Friday, September 22, 2006
By RAELYNN RICARTE
News staff writer
September 6, 2006
A professional burglar who was convicted in November of breaking into five Hood River businesses has escaped from a prison work crew.
Jeffrey Scott Fisk, 41, was last seen in the late morning of Aug. 30. He was an inmate at the Shutter Creek Correctional Institute in Portland and was with the work crew near Florence.
As of press time on Tuesday, no further details were available on how he escaped. A notice from the prison said he may have a state-issued gas card in his possession.
When last seen he was wearing khaki pants and shirt. The shirt had a Department of Corrections logo on it. Fisk is 6 feet, 1 inch tall and weighs 180 pounds. He has gray/black hair and brown eyes.
Fisk was serving multiple 12 to 13-month sentences for second degree burglary. At the time of his arrest by Hood River County officials in January of 2005, he was a suspect in more than 100 burglaries in the Mid-Columbia area.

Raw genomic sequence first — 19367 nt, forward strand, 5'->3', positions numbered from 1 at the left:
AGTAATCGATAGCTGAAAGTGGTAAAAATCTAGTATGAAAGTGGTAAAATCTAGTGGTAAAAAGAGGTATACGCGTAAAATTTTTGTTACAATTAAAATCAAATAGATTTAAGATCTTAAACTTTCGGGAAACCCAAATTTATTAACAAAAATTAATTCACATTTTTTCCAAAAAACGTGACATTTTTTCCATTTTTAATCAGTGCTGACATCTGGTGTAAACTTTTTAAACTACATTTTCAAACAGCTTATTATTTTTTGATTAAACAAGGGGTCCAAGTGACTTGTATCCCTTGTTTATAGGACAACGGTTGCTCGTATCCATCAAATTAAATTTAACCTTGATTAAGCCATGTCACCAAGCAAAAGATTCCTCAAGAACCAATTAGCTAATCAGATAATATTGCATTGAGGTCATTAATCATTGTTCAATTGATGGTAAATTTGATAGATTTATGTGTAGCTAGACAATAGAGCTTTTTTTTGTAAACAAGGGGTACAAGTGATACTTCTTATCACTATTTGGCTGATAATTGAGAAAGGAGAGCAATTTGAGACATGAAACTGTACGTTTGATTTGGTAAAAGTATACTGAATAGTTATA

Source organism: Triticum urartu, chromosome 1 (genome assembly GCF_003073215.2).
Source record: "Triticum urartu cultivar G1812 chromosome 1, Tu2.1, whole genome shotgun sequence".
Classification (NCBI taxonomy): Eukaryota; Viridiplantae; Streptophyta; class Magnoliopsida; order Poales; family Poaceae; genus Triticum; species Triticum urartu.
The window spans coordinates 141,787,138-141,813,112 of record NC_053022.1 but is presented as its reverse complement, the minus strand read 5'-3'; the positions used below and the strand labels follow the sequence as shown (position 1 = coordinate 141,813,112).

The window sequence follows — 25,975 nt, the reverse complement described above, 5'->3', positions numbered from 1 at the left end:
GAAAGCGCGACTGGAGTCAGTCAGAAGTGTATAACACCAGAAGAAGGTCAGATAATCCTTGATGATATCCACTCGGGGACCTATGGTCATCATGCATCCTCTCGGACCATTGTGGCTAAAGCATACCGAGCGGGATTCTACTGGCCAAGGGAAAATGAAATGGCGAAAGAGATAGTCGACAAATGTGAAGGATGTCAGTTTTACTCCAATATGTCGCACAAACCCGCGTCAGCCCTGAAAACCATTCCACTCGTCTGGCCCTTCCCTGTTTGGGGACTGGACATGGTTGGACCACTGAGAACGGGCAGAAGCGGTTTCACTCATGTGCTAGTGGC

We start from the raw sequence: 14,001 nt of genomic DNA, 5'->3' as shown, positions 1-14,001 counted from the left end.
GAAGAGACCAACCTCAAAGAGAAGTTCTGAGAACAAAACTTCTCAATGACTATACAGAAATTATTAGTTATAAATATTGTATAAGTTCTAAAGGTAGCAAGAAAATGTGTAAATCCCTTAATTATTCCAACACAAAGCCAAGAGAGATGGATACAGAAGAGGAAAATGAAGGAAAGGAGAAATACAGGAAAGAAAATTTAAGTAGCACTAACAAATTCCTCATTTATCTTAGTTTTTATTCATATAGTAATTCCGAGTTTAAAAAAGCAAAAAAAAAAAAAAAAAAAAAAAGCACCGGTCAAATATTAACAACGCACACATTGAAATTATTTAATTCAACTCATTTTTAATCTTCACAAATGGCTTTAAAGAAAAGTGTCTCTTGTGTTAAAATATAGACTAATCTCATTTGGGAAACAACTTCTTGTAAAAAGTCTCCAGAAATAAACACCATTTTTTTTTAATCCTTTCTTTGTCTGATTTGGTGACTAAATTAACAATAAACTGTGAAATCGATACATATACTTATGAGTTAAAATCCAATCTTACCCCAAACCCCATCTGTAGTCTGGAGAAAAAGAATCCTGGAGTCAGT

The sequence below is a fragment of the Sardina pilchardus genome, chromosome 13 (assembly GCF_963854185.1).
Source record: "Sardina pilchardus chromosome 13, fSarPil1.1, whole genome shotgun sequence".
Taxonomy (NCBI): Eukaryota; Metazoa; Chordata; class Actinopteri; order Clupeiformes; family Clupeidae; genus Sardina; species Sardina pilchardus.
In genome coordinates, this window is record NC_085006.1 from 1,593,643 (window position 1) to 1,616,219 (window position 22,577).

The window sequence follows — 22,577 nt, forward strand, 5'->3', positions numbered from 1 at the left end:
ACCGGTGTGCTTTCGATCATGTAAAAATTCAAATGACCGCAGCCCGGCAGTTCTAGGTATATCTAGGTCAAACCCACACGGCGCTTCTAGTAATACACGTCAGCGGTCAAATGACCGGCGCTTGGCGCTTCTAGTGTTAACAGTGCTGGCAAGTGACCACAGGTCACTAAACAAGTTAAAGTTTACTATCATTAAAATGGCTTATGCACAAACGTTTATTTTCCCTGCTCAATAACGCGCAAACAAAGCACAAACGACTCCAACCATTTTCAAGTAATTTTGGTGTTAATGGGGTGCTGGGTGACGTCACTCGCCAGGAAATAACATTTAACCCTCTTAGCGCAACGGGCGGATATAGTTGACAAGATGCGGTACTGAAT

Those crimes all involved residential and commercial burglaries in Hood River, Wasco and Klickitat Counties.
In 1996, Fisk was convicted of multiple burglaries in Benton County. According to reports, he has not only served time in Oregon facilities, but in Florida prisons as well.
Last November, Fisk’s court case in Hood River took an unusual twist when he attempted to pick apart some of the charges against him.
Fisk told Judge Paul Crowley that he hadn’t technically entered one of the five businesses on District Attorney John Sewell’s list. He was set to plead guilty to burglarizing several downtown establishments.
In exchange, Fisk was going to be let off the hook for similar crimes at 17 other commercial establishments throughout the valley.
“Basically, I just popped the door (to Mall 202) and then ran off,” Fisk told Crowley.
He said the building had been surrounded by officers 11 months earlier. So, if he had been inside, he would have been unable to avoid capture. Fisk said that he fled the scene and was not, in fact, apprehended until several hours later.
Sewell informed the judge that Fisk had been observed in the act of forcing open the back door of Mall 202, as well as two other businesses in that vicinity. He said tools taken from Fisk’s vehicle and home were matched with pry marks any many other enterprises.